Where next for Ophir Energy after it rejects 48.5p Medco offer? (OPHR)

By Patricia Miller


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Ophir Energy (LSE:OPHR) sat flat at 44.9p on Monday morning after rejecting a take over offer from PT Medco Energi Global PTE Ltd.

Ophir first confirmed it was in discussions with Medco on 1 January. This resulted in the resource player’s share price jumping from 36p to a high of more than 50p when markets opened the next day. Following this, shares retraced to 41p in the face of skepticism around the deal. On 11 January, Ophir then announced that Medco had proposed a possible 48.5p per share offer.

Interestingly, today’s announcement revealed that Medco had made an unsolicited approach to Ophir back in October at an offer price of 58p. It was on the basis of this initial offer that the firm decided to enter discussions with Medco. This involved giving it access to due diligence and carrying out discussions around how Ophir’s shareholders could receive appropriate value. In today’s update, Ophir said that Medco later reduced its offer to 53.8p per share in December. It cut the offer because Ophir had not received confirmation of a licence extension for its EG Asset. Medco also cited falling oil prices as a consideration.

Today, Ophir’s board said it has unanimously rejected Medco’s proposal because it believes it undervalues the company. This is a conclusion that ValueTheMarkets came to in October last year when we analysed publicly available information in a special report on the organisation. We concluded that, while the potential full write-down of Fortuna would be a significant blow for Ophir, it may already be priced in.

On 5 January, Ophir confirmed that its Block R Licence, which contains the Fortuna gas discovery, would not be extended following expiry. This will lead to an additional non-cash impairment of around $300m in Ophir’s full-year results.

Ophir, rather cleverly it seems, did not complete its Santos deal until the second half of 2018. The deal, however, was structured to be effective from 1 January 2018. This means that the company will receive the full financial benefit and production uplift of the transaction throughout the whole of 2018. This should, at least partially, take the sting out of the Fortuna impairment in its final results for 2018.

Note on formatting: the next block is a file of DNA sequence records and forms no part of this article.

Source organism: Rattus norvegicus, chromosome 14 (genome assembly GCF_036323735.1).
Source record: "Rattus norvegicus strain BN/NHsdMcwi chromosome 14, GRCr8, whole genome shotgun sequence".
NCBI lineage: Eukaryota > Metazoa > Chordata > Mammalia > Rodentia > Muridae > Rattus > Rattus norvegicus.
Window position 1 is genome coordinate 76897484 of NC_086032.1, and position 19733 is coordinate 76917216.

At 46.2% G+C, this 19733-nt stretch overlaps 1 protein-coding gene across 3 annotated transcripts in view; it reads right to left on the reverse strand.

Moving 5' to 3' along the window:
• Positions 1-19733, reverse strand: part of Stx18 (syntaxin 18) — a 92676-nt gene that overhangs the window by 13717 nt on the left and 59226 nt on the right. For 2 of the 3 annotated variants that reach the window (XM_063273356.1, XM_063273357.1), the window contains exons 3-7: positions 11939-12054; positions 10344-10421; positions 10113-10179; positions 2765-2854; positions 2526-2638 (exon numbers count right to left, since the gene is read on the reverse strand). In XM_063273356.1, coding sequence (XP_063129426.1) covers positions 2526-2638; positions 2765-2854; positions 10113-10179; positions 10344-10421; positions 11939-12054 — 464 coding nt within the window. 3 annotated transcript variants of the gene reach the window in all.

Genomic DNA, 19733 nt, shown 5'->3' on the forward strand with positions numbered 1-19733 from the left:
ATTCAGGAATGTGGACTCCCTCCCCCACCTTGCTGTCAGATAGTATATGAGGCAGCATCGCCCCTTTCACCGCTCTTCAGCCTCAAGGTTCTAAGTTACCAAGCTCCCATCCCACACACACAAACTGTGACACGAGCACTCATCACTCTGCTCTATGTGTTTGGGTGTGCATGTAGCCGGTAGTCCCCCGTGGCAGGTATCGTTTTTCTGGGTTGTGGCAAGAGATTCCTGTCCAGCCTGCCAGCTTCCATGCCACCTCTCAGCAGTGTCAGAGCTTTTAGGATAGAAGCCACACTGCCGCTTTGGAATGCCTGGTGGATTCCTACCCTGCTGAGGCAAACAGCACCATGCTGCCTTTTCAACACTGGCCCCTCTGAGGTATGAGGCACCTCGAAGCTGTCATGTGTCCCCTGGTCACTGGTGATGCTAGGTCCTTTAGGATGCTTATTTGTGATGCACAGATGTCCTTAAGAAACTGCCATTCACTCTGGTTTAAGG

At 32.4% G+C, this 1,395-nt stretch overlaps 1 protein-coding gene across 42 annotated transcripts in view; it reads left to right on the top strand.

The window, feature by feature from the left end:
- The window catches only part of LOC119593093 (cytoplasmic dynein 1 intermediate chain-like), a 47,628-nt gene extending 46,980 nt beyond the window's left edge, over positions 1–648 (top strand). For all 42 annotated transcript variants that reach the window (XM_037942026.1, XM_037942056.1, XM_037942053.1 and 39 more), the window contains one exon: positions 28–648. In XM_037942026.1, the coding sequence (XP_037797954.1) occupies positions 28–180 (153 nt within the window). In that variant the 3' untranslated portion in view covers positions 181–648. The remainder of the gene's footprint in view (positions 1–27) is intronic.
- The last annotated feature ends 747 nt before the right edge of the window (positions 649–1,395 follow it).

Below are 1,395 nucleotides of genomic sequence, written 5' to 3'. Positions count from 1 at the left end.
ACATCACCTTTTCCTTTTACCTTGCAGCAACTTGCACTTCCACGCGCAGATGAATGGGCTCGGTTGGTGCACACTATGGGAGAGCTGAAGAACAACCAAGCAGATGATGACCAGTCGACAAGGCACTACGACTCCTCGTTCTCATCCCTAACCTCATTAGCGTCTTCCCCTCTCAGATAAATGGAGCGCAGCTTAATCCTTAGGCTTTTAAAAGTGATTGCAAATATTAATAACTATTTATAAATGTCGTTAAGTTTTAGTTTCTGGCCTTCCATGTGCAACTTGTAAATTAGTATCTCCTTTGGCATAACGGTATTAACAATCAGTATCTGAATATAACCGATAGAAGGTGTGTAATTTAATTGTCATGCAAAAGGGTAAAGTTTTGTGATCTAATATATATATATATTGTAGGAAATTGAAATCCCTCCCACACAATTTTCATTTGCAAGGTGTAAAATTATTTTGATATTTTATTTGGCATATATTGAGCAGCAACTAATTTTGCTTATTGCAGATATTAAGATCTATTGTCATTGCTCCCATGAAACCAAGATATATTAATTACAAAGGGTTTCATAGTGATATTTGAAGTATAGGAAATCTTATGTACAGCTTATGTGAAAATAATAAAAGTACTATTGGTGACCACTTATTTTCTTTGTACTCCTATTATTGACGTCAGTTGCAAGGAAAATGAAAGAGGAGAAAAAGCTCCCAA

Ophir announced plans to acquire a package of South-East Asian assets from Santos back in May 2018, and the acquisition was concluded in early September at a purchase price of $205m. The assets increased Ophir’s 2P reserves by more than 40% to 70.6MMboe and 2018 production has been subsequently boosted by around 18,500 boepd. At $60 Brent, Ophir has calculated a Net Present Valuation (NPV10) of $246 for the Santos assets.

All eyes will now be on Ophir’s pre-close trading statement, which is due on Tuesday. With the share price currently holding at around 45p, the Fortuna impairment released into the wild, and the board rejecting an offer of 48.5p, Ophir is beginning to look like it may be poised for a sustained recovery. That being said, the markets never cease to surprise.

Author: Stuart Langelaan

Disclosure: The author of this piece owns shares in Ophir Energy



In this article:

Ophir Energy

Author: Patricia Miller

This article does not provide any financial advice and is not a recommendation to deal in any securities or product. Investments may fall in value and an investor may lose some or all of their investment. Past performance is not an indicator of future performance.